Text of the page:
A dramedy about suicide and people who fail at it

By Frazier Moore
AP Television Writer / April 21, 2010

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NEW YORK—Eric Schaeffer likes to talk about, and dramatize, issues other people hold in isolated silence.

Such as eating disorders. That's a topic he served up brilliantly on his seriocomic series "Starved." But for whatever reason, viewers didn't treat themselves to "Starved" during its brief run on FX five years ago.

Now Schaeffer has an even less appetizing idea for a series: suicide, and people who have given it a try.

"Gravity," his offbeat new dramedy, focuses on a support group for otherwise diverse New Yorkers whose common bond is their failed attempts to end it all -- and their shared urgency to try again.

The cast includes Ving Rhames as the support group's leader, a burly ex-Major Leaguer whose bungled attempt has left him in a wheelchair. Rachel Hunter plays an over-the-hill supermodel who attempted suicide after her agent proposed that she appear on a "Where Are They Now?" special. As Lily, Krysten Ritter is a sexy lost soul who flat-lined after scarfing down a hunk of chocolate cake she spiked with crumbled codeine tablets.

And Schaeffer plays a cop who investigates Lily's suicide attempt, then, in the guise of his continuing investigation ("suicide is a crime," he informs her), indulges in what seems like obsessive vigilance.

"Gravity," which premieres Friday at 10:30 p.m. EDT on the Starz network, is funnier than it sounds. It is also cringingly twisted at times and occasionally very sad.

And it will prove readily relatable to viewers, whether they might think so or not -- or so Schaeffer insists.

"We all know that we're lots of things, all the time, and that's what makes us human," he declares. "But for some reason, in our movies and our TV shows and when we're talking to each other, we're not allowed to say that."

To do so, he goes on, would mean "accessing conflicting beliefs in our own personality."

Schaeffer seems to work overtime accessing conflicting beliefs in personalities -- especially his own. In "Starved," he drew upon a real-life paradox: the eating disorder that continues to plague him today, despite his yoga-toned, 5-feet-8-inch, 165-pound frame. He says he fantasizes about dropping 15 pounds. If only.

"It's OK in daylight hours," he says one recent morning between healthy bites of a grapefruit in a diner near his Upper West Side apartment. "The problem is: Do I eat cake and ice cream, and how MUCH of it will I eat, and how often, late at night, alone, on my couch? That continues."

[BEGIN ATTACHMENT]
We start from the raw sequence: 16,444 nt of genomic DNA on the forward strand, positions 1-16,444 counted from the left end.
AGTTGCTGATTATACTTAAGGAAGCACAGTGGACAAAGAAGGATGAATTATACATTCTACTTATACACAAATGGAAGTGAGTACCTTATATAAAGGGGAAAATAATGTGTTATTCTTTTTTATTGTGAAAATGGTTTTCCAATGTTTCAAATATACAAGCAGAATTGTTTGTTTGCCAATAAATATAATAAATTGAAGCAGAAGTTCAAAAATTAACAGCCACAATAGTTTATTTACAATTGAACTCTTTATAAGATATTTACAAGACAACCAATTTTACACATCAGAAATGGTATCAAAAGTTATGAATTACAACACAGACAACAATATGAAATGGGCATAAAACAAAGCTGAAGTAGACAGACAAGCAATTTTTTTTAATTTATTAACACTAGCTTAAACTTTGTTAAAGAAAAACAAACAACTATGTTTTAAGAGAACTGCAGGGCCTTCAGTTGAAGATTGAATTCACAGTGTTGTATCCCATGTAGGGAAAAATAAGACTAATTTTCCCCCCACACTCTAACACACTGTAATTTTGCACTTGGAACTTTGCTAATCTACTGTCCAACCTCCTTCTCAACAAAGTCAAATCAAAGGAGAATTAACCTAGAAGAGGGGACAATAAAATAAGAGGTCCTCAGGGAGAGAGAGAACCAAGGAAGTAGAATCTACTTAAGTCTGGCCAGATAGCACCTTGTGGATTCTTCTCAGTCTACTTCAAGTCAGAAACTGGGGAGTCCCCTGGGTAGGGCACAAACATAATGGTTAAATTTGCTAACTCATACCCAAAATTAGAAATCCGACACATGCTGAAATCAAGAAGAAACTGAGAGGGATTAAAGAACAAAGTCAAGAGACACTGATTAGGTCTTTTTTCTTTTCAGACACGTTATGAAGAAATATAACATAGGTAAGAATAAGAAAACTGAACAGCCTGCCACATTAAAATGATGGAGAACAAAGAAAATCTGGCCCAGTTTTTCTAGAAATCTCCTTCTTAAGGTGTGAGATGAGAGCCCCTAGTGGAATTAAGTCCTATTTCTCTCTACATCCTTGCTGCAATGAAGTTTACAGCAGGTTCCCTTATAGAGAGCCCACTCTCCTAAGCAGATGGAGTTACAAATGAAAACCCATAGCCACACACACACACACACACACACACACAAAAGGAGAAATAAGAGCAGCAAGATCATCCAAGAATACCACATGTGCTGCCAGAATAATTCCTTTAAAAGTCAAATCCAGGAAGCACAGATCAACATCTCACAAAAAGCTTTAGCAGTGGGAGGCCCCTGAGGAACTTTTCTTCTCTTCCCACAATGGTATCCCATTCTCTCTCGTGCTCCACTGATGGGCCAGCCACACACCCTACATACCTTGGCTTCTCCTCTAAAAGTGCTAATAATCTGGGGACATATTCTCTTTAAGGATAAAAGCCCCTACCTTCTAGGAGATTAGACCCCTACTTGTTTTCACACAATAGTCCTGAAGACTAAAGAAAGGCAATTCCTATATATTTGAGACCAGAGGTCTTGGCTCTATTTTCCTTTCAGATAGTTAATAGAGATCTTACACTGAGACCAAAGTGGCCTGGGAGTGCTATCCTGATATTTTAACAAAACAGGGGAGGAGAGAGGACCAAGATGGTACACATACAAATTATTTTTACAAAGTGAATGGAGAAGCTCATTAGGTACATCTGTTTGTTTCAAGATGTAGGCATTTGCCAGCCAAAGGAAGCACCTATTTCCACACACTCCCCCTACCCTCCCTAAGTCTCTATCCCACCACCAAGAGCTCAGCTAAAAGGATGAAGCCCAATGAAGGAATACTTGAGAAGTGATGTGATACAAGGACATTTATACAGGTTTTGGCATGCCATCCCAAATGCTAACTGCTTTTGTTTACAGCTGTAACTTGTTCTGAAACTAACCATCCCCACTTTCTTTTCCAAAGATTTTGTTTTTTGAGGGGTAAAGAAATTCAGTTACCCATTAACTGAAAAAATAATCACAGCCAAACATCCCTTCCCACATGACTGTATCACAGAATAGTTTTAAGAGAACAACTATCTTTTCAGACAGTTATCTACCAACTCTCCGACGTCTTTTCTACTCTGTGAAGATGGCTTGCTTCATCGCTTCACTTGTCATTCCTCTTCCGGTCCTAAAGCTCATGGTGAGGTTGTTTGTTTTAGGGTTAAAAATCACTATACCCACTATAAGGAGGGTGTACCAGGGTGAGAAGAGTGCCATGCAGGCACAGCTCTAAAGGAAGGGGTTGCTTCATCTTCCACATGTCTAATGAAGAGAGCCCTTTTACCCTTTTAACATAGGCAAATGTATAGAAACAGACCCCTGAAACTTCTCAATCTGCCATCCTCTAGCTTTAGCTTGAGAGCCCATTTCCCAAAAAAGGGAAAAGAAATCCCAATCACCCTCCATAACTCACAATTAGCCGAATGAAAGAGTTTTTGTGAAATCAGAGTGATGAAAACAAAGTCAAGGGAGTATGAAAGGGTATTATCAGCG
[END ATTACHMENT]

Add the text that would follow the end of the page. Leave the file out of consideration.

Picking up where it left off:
Fortunately, suicide isn't such a pressing matter for him.

"But I have an ability to slide into a dark side," he allows.

He's been sober for 27 years, he says, adding, "I used to smoke cigarettes, and my own personal belief is that there's a self-hate attached to smoking -- some slow form of suicide for people who smoke a drug that everyone knows will kill you years earlier than you're supposed to die."

Death on any terms has his attention more than ever at age 48. It terrifies him.

"I'm depressed a lot," he sums up, "but I'm a pretty happy-go-lucky guy in the midst of my angst. I'm pretty much a lover of life."

The New York native's credits as actor and indie filmmaker include "Fall," "If Lucy Fell" and his 1993 breakthrough film, "My Life's in Turnaround," whose sequel he is now editing.

His 2007 memoir about his quest for a life partner, "I Can't Believe I'm Still Single," inspired his starring role in a Showtime reality series of that name whose third season he is also editing. Meanwhile, he continues to pursue the perfect woman, to whom he grew up believing that, as a man, he was naturally entitled.

The debut season of "Gravity," with all 10 episodes directed by Schaeffer, was filmed late last year. It resulted from a call from his co-creator-to-be, Jill Franklyn. "She said she had a seed idea: 'Suicide for Dummies,' as it was called at that point, would be a show about a group of people who tried to commit suicide but survived." Dan Pasternack, Schaeffer's partner on "Starved," came aboard and they got started writing, even hopefully charting out a story line that reached two more seasons beyond the first.

Weighty with a standing-on-the-precipice outrageousness, "Gravity" emerges as Schaeffer's latest show of obsession with human obsessions.

Or is it just more of his vision of everyday life?

"It's life experience as I see it," he says, "and I do it with confidence that many other of my fellow humans will identify. I'm hoping that if the world wasn't ready for 'Starved' five years ago, that they're ready for 'Gravity' now -- and it can have a nice, long life."


Starz network is owned by Starz, LLC.


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EDITOR'S NOTE -- Frazier Moore is a national television columnist for The Associated Press. He can be reached at fmoore(at)